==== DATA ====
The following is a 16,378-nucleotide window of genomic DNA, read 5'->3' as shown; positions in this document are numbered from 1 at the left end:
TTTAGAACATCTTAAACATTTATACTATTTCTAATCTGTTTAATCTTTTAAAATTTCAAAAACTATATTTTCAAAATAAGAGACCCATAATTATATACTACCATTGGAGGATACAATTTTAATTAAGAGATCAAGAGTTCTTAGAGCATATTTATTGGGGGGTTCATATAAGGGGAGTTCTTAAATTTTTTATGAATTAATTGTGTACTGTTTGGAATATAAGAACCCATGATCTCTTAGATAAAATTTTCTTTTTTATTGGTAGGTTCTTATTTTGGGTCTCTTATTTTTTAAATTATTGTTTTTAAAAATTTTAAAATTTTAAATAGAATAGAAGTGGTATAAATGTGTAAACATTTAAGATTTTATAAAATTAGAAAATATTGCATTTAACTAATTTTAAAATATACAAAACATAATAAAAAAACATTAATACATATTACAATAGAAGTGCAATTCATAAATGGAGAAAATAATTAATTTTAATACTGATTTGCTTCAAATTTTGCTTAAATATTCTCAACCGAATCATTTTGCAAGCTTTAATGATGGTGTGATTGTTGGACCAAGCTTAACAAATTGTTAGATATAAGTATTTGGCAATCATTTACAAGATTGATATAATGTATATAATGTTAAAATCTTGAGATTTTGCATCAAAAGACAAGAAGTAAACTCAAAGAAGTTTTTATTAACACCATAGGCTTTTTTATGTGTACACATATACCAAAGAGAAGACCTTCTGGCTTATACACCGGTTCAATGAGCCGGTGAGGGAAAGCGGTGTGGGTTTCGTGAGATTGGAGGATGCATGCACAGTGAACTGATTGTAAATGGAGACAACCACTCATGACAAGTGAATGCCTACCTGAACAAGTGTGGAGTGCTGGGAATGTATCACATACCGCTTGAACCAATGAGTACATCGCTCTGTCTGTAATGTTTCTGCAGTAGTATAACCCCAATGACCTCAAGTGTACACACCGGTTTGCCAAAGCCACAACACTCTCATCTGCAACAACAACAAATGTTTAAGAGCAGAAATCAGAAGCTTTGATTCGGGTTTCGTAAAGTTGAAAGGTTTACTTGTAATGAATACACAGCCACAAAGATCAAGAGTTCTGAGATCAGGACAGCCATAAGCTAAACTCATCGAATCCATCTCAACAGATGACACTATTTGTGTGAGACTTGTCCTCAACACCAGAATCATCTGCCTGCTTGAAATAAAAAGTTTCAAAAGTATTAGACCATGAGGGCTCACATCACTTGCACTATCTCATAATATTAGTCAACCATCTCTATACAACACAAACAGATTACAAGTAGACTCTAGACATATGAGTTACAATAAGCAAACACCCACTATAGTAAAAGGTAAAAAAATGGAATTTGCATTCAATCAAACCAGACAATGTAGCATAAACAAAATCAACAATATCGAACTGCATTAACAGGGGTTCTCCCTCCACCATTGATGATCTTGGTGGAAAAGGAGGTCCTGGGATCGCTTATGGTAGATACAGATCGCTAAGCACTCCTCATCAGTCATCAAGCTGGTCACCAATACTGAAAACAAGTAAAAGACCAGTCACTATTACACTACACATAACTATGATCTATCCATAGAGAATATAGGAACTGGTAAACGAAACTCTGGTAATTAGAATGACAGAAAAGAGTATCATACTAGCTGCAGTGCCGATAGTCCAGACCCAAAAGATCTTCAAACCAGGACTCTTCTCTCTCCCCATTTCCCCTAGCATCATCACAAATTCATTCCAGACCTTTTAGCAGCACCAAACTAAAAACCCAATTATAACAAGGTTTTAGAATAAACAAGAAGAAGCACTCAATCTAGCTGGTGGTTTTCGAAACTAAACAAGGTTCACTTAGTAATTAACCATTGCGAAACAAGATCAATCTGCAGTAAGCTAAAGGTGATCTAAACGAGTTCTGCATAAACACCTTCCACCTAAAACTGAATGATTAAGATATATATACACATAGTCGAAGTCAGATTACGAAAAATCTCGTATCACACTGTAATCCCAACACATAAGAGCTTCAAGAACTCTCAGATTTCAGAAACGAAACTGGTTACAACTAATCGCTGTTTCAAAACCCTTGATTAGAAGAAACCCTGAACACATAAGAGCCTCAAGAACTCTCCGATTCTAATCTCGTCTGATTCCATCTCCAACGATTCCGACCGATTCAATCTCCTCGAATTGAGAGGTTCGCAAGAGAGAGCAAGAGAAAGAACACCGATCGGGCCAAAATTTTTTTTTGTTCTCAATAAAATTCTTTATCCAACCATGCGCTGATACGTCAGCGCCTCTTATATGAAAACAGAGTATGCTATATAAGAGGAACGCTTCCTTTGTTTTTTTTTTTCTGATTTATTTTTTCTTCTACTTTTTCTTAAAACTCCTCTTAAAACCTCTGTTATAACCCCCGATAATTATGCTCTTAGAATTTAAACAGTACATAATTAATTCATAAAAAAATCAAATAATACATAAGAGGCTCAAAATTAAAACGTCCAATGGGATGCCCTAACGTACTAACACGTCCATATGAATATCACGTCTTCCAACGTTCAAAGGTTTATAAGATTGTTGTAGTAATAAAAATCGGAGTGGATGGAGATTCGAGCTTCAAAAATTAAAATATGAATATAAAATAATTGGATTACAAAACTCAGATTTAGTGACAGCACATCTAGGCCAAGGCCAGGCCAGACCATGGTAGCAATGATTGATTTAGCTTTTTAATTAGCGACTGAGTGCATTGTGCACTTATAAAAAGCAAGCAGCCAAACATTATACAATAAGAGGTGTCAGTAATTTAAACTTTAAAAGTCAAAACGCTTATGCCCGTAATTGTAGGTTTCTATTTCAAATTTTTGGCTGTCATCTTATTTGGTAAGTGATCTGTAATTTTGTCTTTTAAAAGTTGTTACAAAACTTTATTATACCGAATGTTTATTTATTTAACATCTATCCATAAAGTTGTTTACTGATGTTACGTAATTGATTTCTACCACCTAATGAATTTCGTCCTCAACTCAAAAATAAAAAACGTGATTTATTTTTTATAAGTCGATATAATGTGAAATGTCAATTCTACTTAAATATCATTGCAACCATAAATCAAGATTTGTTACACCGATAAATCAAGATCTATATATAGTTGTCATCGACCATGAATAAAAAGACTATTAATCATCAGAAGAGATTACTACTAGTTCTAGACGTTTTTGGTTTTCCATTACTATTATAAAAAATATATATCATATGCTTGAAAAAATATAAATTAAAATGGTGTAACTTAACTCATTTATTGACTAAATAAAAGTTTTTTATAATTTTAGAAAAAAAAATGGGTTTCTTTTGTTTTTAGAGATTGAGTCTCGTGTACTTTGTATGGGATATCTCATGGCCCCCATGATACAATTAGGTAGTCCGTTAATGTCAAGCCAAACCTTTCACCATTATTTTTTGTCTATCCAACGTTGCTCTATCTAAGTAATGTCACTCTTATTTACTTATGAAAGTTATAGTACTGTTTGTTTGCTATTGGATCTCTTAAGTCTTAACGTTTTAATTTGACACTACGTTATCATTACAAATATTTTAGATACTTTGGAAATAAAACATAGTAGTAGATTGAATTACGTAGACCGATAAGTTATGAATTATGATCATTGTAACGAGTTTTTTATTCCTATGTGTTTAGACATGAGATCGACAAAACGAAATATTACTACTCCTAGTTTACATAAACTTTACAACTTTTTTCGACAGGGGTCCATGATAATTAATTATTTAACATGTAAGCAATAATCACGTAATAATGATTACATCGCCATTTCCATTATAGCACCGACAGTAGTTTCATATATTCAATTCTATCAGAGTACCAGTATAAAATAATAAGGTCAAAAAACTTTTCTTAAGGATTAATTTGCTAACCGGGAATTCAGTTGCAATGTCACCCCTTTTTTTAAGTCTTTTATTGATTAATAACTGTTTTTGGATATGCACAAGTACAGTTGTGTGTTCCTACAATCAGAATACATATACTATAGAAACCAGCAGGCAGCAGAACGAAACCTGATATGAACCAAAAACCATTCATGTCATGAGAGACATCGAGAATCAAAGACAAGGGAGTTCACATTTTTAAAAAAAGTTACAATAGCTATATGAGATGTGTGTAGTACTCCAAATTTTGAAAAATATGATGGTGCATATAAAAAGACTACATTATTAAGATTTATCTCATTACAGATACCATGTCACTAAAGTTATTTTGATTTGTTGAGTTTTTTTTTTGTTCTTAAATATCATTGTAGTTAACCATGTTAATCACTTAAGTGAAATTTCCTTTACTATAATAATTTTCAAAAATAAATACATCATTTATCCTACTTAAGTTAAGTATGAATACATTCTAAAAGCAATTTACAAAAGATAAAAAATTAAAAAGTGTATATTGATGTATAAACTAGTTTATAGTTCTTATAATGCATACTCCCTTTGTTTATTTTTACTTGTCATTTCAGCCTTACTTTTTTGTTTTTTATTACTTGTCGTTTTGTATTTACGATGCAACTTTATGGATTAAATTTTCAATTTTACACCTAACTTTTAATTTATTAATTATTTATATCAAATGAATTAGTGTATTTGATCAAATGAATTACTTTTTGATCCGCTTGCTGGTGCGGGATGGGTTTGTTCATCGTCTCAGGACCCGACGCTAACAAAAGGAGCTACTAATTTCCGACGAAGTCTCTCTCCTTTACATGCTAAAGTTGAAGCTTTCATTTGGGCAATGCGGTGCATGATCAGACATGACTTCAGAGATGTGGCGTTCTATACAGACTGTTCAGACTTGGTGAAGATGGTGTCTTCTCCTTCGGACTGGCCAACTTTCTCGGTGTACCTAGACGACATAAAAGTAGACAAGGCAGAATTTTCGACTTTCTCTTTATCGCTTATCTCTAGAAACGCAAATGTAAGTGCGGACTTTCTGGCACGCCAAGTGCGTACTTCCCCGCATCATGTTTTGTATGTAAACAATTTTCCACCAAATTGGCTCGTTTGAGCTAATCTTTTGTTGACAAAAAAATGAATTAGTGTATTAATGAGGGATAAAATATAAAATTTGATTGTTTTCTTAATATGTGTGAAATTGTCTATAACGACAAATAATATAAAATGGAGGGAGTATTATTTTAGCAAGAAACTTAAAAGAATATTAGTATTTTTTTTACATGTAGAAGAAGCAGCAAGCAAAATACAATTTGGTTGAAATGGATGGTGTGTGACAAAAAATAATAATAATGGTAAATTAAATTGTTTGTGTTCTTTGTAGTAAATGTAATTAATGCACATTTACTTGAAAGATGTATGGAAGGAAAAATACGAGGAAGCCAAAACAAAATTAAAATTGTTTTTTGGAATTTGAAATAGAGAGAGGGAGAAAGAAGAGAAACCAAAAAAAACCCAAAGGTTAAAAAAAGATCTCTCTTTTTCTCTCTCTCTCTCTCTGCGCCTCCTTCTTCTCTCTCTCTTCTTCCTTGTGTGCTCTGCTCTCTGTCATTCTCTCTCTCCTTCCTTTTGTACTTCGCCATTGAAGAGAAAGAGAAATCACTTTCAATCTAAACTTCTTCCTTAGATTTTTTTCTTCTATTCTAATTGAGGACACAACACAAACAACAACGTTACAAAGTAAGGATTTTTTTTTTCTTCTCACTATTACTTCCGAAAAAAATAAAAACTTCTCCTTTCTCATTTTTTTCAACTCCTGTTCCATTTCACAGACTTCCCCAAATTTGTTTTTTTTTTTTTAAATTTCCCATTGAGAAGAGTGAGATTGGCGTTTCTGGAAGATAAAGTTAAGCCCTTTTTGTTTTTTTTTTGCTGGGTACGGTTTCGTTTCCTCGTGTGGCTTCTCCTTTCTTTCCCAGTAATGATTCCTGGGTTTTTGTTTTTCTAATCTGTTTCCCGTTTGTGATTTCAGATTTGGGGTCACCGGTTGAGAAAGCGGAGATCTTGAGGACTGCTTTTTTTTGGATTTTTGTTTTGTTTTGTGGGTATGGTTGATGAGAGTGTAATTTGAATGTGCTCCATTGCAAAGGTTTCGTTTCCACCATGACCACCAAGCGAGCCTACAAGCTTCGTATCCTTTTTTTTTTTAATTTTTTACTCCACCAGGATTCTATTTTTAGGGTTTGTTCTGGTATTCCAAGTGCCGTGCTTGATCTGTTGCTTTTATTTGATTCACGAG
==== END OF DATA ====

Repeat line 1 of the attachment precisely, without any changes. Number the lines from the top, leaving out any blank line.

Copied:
The following is a 16,378-nucleotide window of genomic DNA, read 5'->3' as shown; positions in this document are numbered from 1 at the left end: